I’m almost scared to know the answer.
“Can I take your drink order?”
I almost faint with relief. Saved by our server. She reminds me of my grandma, with short graying hair and glasses, a friendly smile plastered on her face. “Just water please,” I say.
“Hey Barb, can I ask you a question?”
Oh, no. He knows our waitress by name? What in the world is he going to ask her? I stiffen my shoulders, bracing myself for what he’s about to say.
“Hit me with it, sugar.” Barb sounds amused but I can’t even look at her. Or him.
“Do you think my date is beautiful?”
“Oh my God,” I groan under my breath, holding the menu in front of my face.
“I love her hair,” Barb says sincerely. “Though I can’t see the rest of her, what with that menu hiding her face.”
“Come on, Jade. Don’t be shy,” Shep encourages.
I drop the menu onto the table, where it falls with a loud clatter, and I glare at him, wishing I could silence him with my eyes.
But it doesn’t work. He just grins at me, then looks up at Barb. “Even when she’s mad, she’s gorgeous.”
“Very pretty,” Barb agrees with a nod of approval. “Considering you don’t bring girls around here ever, I can finally say you have most excellent taste. Not that I’m surprised.”
Wait a minute. He doesn’t bring girls around here? Ever? I don’t understand.
“Thanks, Barb. And I’ll have a beer. You know what I like.”
She smiles and with a promise to be right back, scoots off. I watch her go, turning over what she said again and again. He doesn’t bring girls to this restaurant, yet he’s a frequent visitor since he knows the waitress. And she knows what type of beer he likes.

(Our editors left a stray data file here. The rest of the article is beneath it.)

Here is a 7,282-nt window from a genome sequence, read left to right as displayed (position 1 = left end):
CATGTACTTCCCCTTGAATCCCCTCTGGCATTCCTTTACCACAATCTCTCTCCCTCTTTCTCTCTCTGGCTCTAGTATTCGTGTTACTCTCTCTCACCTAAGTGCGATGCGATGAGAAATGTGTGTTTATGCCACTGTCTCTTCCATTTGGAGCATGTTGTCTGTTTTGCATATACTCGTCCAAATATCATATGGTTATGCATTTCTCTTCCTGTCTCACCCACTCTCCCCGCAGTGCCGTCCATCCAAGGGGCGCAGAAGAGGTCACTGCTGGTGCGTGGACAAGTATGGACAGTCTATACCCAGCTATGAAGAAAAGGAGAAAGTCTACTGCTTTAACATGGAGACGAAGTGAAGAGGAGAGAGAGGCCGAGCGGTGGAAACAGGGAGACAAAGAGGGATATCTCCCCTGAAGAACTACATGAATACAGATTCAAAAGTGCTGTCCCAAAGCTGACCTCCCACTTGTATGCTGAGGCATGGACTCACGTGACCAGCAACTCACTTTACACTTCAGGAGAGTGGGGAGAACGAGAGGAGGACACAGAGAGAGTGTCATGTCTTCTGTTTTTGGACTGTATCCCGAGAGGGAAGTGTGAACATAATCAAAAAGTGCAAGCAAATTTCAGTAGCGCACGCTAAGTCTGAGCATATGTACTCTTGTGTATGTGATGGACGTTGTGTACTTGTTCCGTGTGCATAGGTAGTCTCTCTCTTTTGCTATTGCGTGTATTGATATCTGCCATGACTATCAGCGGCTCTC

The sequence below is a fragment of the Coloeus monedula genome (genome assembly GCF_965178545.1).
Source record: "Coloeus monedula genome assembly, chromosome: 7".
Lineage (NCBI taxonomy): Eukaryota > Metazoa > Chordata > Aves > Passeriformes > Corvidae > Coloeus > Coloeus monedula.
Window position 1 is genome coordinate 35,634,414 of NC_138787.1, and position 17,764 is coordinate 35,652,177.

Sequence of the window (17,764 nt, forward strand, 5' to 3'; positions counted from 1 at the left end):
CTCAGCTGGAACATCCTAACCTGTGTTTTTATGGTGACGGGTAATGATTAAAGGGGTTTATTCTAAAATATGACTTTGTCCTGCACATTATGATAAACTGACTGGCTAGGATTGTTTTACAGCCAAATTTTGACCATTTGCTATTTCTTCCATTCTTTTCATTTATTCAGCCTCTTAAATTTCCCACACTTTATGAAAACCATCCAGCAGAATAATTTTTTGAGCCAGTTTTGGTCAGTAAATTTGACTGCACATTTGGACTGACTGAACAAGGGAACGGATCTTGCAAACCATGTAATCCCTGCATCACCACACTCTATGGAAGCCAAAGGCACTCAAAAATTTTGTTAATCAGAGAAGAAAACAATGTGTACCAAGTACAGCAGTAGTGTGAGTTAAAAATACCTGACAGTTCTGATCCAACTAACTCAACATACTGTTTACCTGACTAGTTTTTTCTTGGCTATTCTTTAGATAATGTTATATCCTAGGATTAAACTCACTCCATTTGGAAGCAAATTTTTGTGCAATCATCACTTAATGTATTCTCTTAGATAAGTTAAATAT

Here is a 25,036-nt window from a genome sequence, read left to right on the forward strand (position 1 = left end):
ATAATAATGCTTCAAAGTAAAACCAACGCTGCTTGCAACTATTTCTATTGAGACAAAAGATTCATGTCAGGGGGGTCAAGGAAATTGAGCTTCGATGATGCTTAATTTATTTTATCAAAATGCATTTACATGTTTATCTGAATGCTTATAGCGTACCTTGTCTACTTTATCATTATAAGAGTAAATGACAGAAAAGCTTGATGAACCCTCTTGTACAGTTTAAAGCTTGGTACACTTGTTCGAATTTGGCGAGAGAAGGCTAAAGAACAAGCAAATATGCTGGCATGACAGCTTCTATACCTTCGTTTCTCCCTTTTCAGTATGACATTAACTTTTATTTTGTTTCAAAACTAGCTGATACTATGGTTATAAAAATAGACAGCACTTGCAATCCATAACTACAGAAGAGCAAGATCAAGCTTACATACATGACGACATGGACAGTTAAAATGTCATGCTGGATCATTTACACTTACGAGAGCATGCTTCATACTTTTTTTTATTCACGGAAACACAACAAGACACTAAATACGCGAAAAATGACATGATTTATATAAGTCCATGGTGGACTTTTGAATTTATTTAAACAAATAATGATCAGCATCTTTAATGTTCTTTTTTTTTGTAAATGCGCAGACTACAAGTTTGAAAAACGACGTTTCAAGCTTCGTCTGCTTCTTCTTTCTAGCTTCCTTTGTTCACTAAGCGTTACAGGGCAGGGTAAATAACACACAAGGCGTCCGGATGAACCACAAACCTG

What in the world is going on?
“I always come here for lunch, usually with Gabe or my cousin Tristan,” Shep explains, like he can read my mind. “Barb owns the restaurant with her husband Jim.”
“Oh.” I nod and reopen my menu, deciding I need to get the shrimp basket and just be done with it. So it’s fried shrimp with fries. So it’ll be packed with a bazillion calories. So what. I’ll make Kelli go running with me tomorrow morning to make up for my pig out.
“I’m sorry if I made you uncomfortable.” He sounds sincere. I don’t know why he’s acting like this. Being so…
That night when he caught me signaling to Joel, he’d been such a jerk. I gave him reason to be angry, I won’t deny that, but he’d been so smug, so rude. I could handle him then. Last night and earlier this afternoon too.
But now? With him offering up compliments and behaving like a gentleman? He’s throwing me off.
“Um, it’s okay.” I lift my head but thankfully this time he’s not looking at me. Which allows me to blatantly check him out. His head is bent, his golden brown hair falling over his forehead, his eyes cast down and I see that even his eyelashes are tipped with gold. Everything about him is gold, gold, gold. He’s gorgeous and rich and the epitome of the perfect golden boy and what the hell is he doing here with me when I am the farthest thing from perfect or golden.
“I can feel you staring at me,” he says, his head still bent but I see the smile stretch across his face. Makes me want to throw my menu at him.
Okay, fine. Not really.
“I’m mad at you,” I tell him.
He lifts his head, the smile fading. “Why?”
“Because you embarrassed me.”